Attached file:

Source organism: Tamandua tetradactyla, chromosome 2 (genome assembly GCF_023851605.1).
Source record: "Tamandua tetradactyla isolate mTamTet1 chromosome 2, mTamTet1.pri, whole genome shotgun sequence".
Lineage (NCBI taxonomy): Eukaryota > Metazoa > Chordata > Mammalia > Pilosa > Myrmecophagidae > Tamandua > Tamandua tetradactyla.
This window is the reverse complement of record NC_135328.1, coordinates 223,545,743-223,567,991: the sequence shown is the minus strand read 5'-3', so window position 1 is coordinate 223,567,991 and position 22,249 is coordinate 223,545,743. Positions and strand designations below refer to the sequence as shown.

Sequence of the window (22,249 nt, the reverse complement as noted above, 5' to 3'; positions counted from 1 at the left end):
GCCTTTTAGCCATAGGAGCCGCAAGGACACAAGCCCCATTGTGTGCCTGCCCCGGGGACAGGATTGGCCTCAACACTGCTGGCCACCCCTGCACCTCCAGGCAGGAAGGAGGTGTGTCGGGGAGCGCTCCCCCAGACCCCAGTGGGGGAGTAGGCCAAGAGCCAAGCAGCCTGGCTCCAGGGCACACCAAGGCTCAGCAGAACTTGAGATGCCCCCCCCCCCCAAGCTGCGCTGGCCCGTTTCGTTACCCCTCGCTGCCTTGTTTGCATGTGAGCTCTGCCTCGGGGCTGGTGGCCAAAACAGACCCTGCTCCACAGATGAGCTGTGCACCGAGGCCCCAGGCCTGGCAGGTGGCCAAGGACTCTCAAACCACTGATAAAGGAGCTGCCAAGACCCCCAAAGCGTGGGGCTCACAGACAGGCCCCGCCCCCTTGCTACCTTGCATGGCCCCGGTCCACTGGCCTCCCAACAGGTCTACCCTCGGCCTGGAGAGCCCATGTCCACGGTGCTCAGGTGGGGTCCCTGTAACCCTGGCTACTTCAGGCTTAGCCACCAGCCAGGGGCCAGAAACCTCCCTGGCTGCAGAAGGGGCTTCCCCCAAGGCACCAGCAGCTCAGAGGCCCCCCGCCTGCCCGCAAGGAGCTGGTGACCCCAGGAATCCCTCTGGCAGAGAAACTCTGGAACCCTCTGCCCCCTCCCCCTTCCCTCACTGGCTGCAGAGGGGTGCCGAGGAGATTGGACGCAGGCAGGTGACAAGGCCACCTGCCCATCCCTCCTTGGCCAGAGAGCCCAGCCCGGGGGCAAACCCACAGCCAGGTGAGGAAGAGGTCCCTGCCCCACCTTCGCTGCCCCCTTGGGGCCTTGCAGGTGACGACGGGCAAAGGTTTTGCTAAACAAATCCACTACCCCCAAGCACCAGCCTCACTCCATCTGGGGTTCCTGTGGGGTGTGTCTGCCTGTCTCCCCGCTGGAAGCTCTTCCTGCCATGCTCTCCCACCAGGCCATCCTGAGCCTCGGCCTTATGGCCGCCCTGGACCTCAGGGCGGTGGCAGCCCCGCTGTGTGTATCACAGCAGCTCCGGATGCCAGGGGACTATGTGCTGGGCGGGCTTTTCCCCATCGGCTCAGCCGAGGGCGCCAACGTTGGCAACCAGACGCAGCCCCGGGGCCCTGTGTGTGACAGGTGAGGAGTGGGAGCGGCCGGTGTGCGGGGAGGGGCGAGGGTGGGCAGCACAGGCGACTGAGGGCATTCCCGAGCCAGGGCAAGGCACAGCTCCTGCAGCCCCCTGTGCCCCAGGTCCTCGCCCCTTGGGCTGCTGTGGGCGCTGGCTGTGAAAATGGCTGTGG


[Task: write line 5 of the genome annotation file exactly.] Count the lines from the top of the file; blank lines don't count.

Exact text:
Sequence of the window (22,249 nt, the reverse complement as noted above, 5' to 3'; positions counted from 1 at the left end):